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and you thought this was going to be easyCygnus X is mind-boggling in a bunch of ways. First, as always, is the astounding image returned by a space telescope, in this case the Spitzer Space Telescope, an infrared earth-orbiting observatory. Then there is the issue of what we are actually looking at: Cygnux X, as it turns out, is a star-factory or star-nursery, that is, a region of space that produces new stars out of clouds of interstellar gas and dust. Impressive, to be sure, but here is something even more impressive: Cygnus X contains NML Cygni, the largest star known. NML Cygni is 1,650 times as large as our sun; its radius is 7.67 astronomical units across. That’s right; if NML-C was our star, we would lie well within its surface. Cygnus X contains other massive protostars and lies 4,600 light years from earth.   RT

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Related RT Posts: 1) Music of the Spheres; 2) Mystery and Perfection: The Sombrero Galaxy.

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Photo: Cygnus X (May 17, 2011); taken by the Spitzer Telescope. WikiCmns; Public Domain.

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Cat’s Eye Nebula

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Here’s another eyeful, the Cat’s Eye Nebula, photographed from the Nordic Optical Telescope (which is, please note, located in the Canary Islands).

The CEN (NGC 6543) is a planetary nebula, which means it is a ring of gases that is being ionized by a nearby star, in this case the remnants of a red giant (or possibly a binary star system) that died in an extremely complex process. What is certain is that the CEN has the most intricate halo of gases ever observed in a planetary nebula.

Here is RT’s effort at reconstructing the star’s death: the original star expanded into a red giant, sending out long trails of its outer material into space, where they encountered interstellar gas and dust that broke the trails up into spectacular streamers and knots of gas. Then the star began a series of explosions, ejecting more material to form a set of shells surrounding the star. These events took place 1,500-1,000 years ago; the CEN is located 3,000 light-years from earth.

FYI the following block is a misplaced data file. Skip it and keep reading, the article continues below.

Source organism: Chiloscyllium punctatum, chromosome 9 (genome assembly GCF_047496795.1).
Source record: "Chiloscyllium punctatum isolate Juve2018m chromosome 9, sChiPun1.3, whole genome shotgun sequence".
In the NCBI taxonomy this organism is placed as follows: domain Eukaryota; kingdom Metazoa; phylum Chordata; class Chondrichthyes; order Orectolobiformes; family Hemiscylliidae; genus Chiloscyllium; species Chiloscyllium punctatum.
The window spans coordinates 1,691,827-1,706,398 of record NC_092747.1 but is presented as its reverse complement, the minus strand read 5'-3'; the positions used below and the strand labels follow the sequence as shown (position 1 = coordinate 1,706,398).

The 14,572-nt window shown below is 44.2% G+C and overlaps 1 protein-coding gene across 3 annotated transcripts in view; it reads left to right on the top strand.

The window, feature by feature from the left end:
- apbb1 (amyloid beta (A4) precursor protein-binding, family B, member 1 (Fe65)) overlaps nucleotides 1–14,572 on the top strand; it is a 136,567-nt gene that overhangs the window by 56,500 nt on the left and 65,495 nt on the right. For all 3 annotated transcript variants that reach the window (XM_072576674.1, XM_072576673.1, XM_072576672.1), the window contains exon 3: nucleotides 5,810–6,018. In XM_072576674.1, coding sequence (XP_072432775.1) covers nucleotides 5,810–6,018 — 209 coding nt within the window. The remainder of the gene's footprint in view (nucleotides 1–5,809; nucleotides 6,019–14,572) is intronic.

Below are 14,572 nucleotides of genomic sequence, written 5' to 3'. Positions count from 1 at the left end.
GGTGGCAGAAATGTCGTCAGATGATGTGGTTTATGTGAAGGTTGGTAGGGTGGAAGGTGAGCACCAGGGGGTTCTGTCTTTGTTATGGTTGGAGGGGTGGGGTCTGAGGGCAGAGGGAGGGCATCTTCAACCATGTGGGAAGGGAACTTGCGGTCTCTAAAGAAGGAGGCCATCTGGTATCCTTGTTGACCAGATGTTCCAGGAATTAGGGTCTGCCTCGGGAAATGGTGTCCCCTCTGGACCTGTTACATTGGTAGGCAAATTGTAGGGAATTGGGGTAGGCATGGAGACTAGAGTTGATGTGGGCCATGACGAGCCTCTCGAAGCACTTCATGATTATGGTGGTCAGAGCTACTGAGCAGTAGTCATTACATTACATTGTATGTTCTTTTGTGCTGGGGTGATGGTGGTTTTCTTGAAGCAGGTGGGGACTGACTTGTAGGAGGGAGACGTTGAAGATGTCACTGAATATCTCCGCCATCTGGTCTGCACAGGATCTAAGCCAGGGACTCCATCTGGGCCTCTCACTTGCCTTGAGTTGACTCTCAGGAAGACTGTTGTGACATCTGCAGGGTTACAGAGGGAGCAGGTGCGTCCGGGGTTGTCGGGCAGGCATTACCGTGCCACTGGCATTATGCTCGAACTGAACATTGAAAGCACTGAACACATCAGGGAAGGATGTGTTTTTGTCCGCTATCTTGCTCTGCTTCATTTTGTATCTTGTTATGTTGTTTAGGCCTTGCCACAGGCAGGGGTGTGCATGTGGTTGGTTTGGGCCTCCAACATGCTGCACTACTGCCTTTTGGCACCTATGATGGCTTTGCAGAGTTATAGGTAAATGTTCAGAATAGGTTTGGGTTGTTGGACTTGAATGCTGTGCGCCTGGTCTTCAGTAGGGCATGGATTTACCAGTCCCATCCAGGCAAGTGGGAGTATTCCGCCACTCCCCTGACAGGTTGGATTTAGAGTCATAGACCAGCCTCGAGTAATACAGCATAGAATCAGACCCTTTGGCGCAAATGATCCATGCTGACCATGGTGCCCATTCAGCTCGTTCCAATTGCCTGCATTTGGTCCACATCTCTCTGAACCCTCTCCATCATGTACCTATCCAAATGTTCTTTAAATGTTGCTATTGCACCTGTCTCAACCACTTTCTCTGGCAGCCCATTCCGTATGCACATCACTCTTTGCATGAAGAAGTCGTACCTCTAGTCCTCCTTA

What a masterpiece of stellar art!   RT

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Photograph: The Cat’s Eye Nebula (photographed 9 September 2004); author: Nordic Optical Telescope and Romano Corradi (Isaac Newton Group of Telescopes, Spain). WikiCmns; Public Domain.

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New Horizons–Pluto & Beyond

March 14, 2013 1 comment

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The math behind the New Horizons space mission is boggling: launched in early 2006, the spacecraft is in transit to the dwarf planet Pluto and its five known natural satellites, two of which were discovered after the mission launch. Pluto orbits more than 48 times as far from the Sun as does the Earth, and when New Horizons sweeps by its destination in 2015, it will have been en route for more than nine years. That’s right, folks: Pluto lies more than 5.7 billion km (3.54 billion mi) from Earth.

And though the distant Plutonian system is NH’s goal, it has already had quite a cruise getting to where it is (at present, about five astronomical units from its destination). The spacecraft has flown by the small asteroid 132524 APL, measuring its chemical composition (the asteroid turns out to be S-type), and Jupiter and its moons (September 2006), sending back some spectacular photos from the encounter.

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But this is the boggling part: after photographing Jupiter and its court, New Horizons began its years-long, deep-space cruise. And after the Pluto flyby, there may be more: NH might be able to study some Kuiper Belt objects. The incentive is great: not many spacecraft have gotten this far carrying a science payload this sophisticated.

And here’s the kicker: New Horizons is the first of NASA’s New Frontier missions, which will also study Jupiter and Venus.

Kazahwa-wow-wow!

RT

Photo: TopLaunch of the New Horizons space probe, January 19, 2006. WikiCmns; NASA, Public Domain. BottomJupiter detail via LEISA infrared camera, re-mapped to visible colors and contrast-enhanced. Taken by New Horizons probe. WikiCmns; NASA/JPL; Public Domain.